“Set the standard! Stop expecting others to show you love, acceptance, commitment, and respect when you don’t even show that to yourself.” -- Steve Maraboli, bestselling author and behavioral science academic
4. “When I produce results, I deserve to be rewarded, regardless of how quick and effortless the methods were.”
Instead of feeling guilty for effortlessly achieving success, productive business owners fully embrace a results focus. They unapologetically charge premium prices. They accept compensation for the value that they provide rather than the effort they expend. They figure out how to “wow” their clients without striving.
(Note: Some people struggle to adopt this feeling of worthiness, so practicing the abundance mentality first is often helpful.)
“I always believe that the easy way is the right way.” -- Bruce Lee, martial artist and actor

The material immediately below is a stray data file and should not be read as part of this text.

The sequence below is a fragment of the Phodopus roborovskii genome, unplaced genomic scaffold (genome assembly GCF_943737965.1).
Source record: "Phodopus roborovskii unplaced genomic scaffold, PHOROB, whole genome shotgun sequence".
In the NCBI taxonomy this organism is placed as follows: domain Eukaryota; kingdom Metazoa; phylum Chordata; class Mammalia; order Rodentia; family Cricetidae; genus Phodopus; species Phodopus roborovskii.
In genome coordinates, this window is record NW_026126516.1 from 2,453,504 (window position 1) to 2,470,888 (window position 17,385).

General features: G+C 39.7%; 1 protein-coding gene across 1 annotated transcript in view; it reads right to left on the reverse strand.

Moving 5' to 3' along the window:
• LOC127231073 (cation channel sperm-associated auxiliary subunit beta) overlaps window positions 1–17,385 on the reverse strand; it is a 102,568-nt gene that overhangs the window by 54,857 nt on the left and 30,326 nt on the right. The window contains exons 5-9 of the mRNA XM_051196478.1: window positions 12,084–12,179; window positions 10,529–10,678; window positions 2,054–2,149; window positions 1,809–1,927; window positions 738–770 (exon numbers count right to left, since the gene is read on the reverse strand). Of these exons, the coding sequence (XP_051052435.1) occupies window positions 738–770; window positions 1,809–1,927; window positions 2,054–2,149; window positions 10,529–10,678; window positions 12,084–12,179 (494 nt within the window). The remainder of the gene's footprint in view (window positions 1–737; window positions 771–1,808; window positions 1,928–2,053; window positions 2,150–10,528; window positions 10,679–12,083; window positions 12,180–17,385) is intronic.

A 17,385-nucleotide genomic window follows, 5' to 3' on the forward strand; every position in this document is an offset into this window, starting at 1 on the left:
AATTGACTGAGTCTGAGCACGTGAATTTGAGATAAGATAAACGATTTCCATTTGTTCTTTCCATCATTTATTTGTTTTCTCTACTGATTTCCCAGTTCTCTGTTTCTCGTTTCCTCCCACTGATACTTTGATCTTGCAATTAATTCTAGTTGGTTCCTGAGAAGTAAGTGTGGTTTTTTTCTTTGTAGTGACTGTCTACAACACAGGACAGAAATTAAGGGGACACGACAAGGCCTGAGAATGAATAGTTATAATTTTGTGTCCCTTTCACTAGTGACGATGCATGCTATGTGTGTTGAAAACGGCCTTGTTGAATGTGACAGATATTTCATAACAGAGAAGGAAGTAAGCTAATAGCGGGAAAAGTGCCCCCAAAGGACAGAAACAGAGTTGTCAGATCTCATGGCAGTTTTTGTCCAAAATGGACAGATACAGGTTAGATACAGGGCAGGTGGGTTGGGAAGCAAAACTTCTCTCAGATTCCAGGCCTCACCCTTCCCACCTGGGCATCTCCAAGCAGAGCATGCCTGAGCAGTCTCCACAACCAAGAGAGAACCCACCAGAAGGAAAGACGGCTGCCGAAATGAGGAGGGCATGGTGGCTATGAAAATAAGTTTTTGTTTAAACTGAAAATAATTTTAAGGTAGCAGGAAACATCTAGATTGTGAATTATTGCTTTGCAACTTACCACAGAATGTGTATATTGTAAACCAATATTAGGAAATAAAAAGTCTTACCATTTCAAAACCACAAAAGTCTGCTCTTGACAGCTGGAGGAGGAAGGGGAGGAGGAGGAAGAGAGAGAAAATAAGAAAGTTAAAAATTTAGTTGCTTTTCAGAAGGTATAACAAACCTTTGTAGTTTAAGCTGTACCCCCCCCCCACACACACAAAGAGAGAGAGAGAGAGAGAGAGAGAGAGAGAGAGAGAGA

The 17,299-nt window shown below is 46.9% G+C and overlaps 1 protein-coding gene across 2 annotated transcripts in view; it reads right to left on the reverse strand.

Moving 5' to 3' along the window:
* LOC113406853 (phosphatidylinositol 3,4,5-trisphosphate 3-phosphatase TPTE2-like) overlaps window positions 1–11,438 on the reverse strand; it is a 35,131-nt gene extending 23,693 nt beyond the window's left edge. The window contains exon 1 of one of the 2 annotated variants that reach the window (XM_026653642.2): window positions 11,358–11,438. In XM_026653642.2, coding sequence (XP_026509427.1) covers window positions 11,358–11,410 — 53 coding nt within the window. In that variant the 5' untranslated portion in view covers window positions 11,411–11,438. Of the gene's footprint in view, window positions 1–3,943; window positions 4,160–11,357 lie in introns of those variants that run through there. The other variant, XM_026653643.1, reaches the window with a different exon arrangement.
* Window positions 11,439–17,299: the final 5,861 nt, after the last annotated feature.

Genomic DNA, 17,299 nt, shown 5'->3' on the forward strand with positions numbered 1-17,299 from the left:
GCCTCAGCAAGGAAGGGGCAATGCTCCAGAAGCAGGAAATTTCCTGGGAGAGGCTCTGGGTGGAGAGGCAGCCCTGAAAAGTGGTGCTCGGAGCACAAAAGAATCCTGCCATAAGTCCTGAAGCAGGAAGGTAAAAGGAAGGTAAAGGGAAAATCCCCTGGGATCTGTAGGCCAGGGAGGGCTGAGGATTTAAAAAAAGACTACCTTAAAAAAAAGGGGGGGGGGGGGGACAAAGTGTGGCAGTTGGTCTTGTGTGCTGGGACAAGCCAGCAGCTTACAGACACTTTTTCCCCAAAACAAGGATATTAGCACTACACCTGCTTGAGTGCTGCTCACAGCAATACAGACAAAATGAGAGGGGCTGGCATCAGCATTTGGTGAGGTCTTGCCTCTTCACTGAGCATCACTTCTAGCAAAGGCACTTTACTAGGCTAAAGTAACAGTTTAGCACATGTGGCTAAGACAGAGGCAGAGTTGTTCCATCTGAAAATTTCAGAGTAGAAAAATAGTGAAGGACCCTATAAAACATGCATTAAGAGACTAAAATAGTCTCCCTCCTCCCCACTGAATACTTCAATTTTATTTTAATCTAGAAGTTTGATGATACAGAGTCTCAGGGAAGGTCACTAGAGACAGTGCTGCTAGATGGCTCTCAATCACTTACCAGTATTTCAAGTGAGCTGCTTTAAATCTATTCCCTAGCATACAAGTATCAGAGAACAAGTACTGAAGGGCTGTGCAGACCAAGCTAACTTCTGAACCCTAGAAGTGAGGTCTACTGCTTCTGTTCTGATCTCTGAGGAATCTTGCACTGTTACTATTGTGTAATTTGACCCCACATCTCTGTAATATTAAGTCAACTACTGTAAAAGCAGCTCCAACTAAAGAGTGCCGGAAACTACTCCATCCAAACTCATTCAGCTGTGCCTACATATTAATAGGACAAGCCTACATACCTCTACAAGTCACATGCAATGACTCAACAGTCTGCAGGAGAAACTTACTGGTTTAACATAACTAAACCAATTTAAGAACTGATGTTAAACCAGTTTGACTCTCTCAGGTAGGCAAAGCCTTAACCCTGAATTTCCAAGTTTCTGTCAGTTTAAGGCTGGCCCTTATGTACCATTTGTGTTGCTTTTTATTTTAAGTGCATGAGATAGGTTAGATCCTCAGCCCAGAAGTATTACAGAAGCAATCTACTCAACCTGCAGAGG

5. “Achieving my goals gets easier as I more clearly specify what they are.”
Once you know why you would like to free up an extra 20 hours a week (and what you’ll be doing with that new discretionary time), you can start designing a plan to work toward it. High achievers clearly envision their “success paths.” Other people stress about contingency planning and “escape routes.” Knowing how you’d spend your new free time is a precondition for actually reclaiming it. As for creating the roadmap to that destination, the fastest achievers rely on shortcuts others discover; they find a role model to mimic.
“Winners make a habit of manufacturing their own positive expectations in advance of the event.” -- Brian Tracy, bestselling author and entrepreneur:
6. “Less is more.”
Busyness is not productivity; the most effective people know that sometimes the antidote to feeling overwhelmed is to stop and do nothing. Take a nap. Or go play. Do something completely unproductive. Hit the reset button. This reaction retrains your brain by telling it that working harder is not the answer.
Similarly, meditating regularly can silence the internal chatter and allow influence from inner wisdom.